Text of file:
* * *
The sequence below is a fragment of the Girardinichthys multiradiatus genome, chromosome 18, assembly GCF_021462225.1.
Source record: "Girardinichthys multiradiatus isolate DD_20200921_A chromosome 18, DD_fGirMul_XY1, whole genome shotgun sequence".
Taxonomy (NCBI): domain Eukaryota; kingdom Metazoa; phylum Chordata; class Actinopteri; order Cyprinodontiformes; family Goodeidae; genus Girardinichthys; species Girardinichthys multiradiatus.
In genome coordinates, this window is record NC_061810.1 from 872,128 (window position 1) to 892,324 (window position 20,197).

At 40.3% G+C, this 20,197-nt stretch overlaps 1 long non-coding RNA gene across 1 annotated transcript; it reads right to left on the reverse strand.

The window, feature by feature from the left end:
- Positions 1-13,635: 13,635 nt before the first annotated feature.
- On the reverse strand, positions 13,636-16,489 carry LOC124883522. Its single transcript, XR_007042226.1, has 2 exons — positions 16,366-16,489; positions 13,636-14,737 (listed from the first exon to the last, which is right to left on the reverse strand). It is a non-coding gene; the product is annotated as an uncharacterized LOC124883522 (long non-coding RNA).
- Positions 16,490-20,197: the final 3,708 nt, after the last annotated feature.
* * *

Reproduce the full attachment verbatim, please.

The sequence below is a fragment of the Girardinichthys multiradiatus genome, chromosome 18, assembly GCF_021462225.1.
Source record: "Girardinichthys multiradiatus isolate DD_20200921_A chromosome 18, DD_fGirMul_XY1, whole genome shotgun sequence".
Taxonomy (NCBI): domain Eukaryota; kingdom Metazoa; phylum Chordata; class Actinopteri; order Cyprinodontiformes; family Goodeidae; genus Girardinichthys; species Girardinichthys multiradiatus.
In genome coordinates, this window is record NC_061810.1 from 872,128 (window position 1) to 892,324 (window position 20,197).

At 40.3% G+C, this 20,197-nt stretch overlaps 1 long non-coding RNA gene across 1 annotated transcript; it reads right to left on the reverse strand.

The window, feature by feature from the left end:
- Positions 1-13,635: 13,635 nt before the first annotated feature.
- On the reverse strand, positions 13,636-16,489 carry LOC124883522. Its single transcript, XR_007042226.1, has 2 exons — positions 16,366-16,489; positions 13,636-14,737 (listed from the first exon to the last, which is right to left on the reverse strand). It is a non-coding gene; the product is annotated as an uncharacterized LOC124883522 (long non-coding RNA).
- Positions 16,490-20,197: the final 3,708 nt, after the last annotated feature.